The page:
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Testing for Saccharides

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1 Testing for Saccharides
LO: All must be able to describe and carry out tests for reducing and non reducing sugars – D/C grade Most should be able to explain how a positive or false result is produced – B grade Some could suggest why certain foods contain reducing sugars, non – reducing sugars, or both? And how to compare the concentration of the reducing sugar – A/A* grade

2 Starter On your sheet write down what you can remember about food tests and try to give examples (the bit labelled at the start of then lesson) This is what we will measure success on by the end of the lesson

3 What is a reducing sugar?
Any sugar that forms an aldehyde or ketone in the presence of an alkaline solution is a reducing sugar. Types of reducing sugars include glucose, fructose, glyceraldehyde, lactose, arabinose and maltose. Sucroses and trehaloses are not reducing sugars. Ultimately, a reducing sugar is a type of sugar that reduces certain chemicals through an oxidation reaction. Benedict's Test To test for the presence of reducing sugars, a food sample is dissolved in boiling water. Next, a small amount of Benedict's reagent is added and the solution begins to cool. During the next four to 10 minutes, the solution should begin to change colours. If the colour changes to blue, then no glucose is present. If a high amount of glucose is present, then the colour change will progress to green, yellow, orange, red and then a dark red or brown. How Benedit's test works Benedict's reagent is made from anhydrous sodium carbonate, sodium citrate and copper(II) sulphate pentahydrate. Once added to the test solution, reducing sugars reduce the blue copper sulphate from the Benedict's solution to a red brown copper sulphide, which is seen as the precipitate and is responsible for the colour change. Non-reducing sugars cannot do this. This particular test only provides a qualitative understanding of the presence of reducing sugars. OILRIG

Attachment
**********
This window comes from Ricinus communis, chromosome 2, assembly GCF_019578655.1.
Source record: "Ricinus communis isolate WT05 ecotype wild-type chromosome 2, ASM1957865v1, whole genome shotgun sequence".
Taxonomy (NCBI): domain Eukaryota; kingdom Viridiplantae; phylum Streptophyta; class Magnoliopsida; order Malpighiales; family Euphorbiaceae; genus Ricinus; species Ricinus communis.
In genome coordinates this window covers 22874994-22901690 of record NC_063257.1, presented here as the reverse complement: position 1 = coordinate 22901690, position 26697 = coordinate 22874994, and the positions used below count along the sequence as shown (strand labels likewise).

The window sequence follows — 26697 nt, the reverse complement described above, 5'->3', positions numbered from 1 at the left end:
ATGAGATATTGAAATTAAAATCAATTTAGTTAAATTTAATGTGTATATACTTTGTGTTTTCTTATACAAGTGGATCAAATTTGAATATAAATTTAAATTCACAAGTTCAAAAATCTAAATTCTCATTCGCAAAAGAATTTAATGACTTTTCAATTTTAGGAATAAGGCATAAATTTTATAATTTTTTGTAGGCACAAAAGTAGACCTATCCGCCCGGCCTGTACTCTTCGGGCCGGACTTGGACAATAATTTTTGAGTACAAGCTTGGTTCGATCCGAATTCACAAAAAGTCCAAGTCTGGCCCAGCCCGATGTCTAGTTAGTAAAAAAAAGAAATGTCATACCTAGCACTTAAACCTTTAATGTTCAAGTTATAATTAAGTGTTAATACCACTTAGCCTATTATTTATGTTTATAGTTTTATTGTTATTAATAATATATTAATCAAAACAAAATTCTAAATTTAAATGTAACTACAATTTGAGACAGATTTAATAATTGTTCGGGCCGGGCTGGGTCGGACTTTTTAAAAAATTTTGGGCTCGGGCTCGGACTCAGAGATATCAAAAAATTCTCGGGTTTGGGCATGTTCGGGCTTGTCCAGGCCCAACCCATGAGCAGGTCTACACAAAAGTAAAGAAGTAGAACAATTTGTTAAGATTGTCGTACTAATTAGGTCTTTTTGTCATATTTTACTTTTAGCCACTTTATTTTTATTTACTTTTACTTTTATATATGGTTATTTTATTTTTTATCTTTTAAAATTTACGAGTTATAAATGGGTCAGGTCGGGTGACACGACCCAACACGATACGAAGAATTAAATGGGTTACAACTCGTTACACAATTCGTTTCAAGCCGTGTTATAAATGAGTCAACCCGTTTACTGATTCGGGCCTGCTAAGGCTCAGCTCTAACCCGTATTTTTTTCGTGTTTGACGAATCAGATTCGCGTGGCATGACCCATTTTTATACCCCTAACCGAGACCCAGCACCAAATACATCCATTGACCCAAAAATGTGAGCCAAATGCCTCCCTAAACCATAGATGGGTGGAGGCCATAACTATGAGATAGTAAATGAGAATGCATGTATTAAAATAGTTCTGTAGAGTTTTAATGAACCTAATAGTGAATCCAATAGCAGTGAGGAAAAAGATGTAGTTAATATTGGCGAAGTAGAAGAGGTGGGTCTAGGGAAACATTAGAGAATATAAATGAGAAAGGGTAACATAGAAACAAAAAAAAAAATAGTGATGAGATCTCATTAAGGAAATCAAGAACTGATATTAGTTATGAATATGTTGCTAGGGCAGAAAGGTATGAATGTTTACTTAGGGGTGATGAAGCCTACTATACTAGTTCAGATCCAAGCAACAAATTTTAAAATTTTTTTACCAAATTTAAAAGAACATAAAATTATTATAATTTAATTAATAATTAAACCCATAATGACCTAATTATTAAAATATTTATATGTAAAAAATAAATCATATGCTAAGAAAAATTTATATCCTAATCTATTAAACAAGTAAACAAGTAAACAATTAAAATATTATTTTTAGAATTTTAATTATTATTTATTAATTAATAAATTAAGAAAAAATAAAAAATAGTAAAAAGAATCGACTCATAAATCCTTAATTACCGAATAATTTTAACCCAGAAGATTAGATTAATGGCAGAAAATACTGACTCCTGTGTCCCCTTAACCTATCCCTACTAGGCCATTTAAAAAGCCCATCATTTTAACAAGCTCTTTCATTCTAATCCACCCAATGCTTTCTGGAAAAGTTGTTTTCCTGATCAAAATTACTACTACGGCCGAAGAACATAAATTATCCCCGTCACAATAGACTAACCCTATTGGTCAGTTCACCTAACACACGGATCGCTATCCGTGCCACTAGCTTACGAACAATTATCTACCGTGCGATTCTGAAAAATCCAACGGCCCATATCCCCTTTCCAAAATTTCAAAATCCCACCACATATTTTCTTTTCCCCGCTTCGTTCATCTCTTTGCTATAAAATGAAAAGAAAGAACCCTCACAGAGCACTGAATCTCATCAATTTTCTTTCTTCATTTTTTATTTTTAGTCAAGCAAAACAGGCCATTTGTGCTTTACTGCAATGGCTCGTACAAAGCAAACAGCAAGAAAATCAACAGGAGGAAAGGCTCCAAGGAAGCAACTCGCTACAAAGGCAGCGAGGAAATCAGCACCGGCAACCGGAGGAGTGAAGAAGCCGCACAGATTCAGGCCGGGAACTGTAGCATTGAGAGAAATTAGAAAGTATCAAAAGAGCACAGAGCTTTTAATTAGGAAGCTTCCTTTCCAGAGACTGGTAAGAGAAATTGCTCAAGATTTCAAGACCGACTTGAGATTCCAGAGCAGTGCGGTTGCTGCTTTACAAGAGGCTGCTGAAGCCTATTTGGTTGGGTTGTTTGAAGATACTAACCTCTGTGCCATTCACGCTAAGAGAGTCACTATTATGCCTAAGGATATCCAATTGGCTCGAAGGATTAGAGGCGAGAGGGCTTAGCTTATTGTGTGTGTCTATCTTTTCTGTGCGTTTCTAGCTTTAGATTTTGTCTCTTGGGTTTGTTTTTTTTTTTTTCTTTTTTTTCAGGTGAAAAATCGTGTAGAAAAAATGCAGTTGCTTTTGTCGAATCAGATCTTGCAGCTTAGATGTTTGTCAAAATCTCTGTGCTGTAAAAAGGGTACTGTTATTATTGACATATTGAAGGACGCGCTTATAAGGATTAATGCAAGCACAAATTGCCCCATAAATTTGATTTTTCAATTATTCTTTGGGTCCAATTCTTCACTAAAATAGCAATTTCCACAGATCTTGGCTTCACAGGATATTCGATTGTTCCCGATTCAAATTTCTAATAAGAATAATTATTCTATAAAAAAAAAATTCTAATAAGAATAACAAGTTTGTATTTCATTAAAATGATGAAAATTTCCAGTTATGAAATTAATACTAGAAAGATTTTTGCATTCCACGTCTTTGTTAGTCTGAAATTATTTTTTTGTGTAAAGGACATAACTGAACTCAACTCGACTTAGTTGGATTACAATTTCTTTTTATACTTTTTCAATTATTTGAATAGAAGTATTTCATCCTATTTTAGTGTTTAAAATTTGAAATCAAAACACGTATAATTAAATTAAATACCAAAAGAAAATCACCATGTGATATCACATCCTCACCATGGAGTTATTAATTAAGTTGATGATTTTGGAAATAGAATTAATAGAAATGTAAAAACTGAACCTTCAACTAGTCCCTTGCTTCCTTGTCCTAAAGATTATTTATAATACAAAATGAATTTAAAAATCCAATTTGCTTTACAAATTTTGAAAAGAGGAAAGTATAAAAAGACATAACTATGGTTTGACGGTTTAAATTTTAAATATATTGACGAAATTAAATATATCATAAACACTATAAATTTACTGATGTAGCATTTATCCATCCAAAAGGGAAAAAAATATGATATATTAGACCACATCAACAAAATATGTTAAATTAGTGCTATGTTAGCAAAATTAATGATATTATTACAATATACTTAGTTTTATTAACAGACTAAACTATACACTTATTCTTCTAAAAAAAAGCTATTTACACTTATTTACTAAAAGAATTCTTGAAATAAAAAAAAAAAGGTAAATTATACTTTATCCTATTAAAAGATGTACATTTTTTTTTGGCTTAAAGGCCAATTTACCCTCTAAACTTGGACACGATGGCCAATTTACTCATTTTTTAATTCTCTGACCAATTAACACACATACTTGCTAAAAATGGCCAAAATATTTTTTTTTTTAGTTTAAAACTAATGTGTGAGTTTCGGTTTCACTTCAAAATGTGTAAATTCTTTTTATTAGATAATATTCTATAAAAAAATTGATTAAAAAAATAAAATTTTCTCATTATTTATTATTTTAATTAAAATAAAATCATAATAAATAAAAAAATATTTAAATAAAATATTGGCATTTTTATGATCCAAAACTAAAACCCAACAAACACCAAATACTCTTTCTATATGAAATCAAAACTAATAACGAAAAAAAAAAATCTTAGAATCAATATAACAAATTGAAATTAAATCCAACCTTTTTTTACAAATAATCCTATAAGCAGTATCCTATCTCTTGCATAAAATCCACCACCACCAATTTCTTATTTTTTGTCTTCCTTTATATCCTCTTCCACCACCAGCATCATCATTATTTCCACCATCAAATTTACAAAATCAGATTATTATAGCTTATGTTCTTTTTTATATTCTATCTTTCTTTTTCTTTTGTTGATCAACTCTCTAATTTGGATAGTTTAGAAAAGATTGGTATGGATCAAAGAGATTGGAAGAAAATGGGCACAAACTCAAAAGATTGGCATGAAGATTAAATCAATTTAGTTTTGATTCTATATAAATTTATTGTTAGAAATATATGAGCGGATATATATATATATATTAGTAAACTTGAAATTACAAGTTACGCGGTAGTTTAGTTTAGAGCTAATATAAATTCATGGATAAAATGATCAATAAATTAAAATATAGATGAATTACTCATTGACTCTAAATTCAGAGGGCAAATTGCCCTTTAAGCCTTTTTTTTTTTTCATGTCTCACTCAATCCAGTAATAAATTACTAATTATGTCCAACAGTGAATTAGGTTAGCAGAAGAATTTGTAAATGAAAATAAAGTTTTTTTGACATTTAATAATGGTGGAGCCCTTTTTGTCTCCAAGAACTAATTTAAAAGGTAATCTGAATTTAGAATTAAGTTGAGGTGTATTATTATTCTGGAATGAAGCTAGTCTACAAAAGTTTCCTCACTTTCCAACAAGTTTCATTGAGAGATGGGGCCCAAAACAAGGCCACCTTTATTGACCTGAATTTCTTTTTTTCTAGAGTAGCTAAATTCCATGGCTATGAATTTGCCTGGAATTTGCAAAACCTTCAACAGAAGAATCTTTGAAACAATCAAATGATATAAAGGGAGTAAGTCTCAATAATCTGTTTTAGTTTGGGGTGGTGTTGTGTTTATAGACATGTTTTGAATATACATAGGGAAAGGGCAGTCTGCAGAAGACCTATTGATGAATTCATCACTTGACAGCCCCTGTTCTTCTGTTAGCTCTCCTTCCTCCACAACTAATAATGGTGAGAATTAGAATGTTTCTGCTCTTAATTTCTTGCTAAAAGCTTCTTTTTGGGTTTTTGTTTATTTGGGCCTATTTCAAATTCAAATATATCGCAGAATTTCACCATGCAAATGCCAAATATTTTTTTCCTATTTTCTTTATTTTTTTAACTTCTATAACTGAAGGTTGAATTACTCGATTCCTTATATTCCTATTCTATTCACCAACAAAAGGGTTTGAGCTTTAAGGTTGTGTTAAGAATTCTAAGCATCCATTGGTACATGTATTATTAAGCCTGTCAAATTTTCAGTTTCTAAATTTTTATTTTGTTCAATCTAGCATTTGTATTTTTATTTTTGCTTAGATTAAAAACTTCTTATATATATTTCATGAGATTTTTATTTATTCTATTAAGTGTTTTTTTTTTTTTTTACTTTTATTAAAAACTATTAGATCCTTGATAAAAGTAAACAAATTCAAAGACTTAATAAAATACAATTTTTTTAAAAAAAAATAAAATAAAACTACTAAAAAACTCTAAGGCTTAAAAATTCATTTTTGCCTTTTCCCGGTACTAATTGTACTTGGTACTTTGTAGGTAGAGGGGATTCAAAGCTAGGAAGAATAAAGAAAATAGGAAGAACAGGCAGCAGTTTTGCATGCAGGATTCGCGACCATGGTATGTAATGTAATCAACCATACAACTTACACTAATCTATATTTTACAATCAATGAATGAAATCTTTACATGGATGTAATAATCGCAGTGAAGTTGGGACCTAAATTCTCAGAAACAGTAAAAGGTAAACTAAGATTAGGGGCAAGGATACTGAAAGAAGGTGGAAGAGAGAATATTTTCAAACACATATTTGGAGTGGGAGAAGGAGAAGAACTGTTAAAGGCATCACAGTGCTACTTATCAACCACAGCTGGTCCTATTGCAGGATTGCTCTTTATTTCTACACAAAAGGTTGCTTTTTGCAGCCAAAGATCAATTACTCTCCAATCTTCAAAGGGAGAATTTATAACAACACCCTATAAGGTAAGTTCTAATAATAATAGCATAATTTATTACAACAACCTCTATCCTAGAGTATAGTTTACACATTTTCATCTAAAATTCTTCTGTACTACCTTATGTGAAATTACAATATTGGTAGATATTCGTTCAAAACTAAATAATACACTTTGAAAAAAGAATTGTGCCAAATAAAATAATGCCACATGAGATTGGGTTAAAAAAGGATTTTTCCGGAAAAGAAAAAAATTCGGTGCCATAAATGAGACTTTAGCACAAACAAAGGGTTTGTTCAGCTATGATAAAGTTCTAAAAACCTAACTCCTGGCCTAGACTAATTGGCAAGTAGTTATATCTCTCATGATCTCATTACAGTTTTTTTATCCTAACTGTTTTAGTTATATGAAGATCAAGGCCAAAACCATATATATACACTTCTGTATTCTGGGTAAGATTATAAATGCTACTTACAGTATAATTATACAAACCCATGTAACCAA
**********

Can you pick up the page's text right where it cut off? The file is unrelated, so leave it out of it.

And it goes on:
4 Chemical test for saccharides(sugars)
Reducing Sugars If the food to be tested is liquid, go to 2. If the food to be tested is solid, make an extract. Grind crush or chop a small amount and put into a test tube to a depth of about 2cm. Add a similar amount of distilled water and stir with a glass rod. Allow to stand for a few minutes. 2) Heat the sugar solution with an equal volume of blue benedict's solution for 2-3 minutes at about 90°C 3) A positive result is a brick red precipitate 4) Benedicts solution contains blue Cu2+ ions, the sugar reduces this to the insoluble brick red Cu+ compound Cu Cu+ Electron From sugar

5 Non reducing sugar test
Some sugars are non reducing. They do not reduce benedict's solution One example is sucrose, it must be hydrolysed(broken-down by adding water) to form glucose and fructose This can be done by heating with a few drops of acid at 90°C for a few minutes. Then neutralising the solution with an equal amount of sodium hydroxide solution You will then get a positive result when repeating the benedict's test

6 Describe/Explain and give examples of food tests – start of the lesson
Sugar Type of saccharide? Result of benedicts test for reducing sugar Result of non-reducing sugar test Reducing or non-reducing sugar? glucose sucrose Describe/Explain and give examples of food tests – 3/4 through the lesson

7 1) Some species of Acacia tree produce gum Arabic
1) Some species of Acacia tree produce gum Arabic. Gum Arabic is classed as a heteropolysaccharide. This means that it is made up of a number of different sugars. Describe what happens during the hydrolysis of a polysaccharide molecule. [2] (b) Describe how you could compare the reducing sugar content of the leaves with that of the seed pods. In your answer you should make clear how the steps in the process are sequenced. [6]

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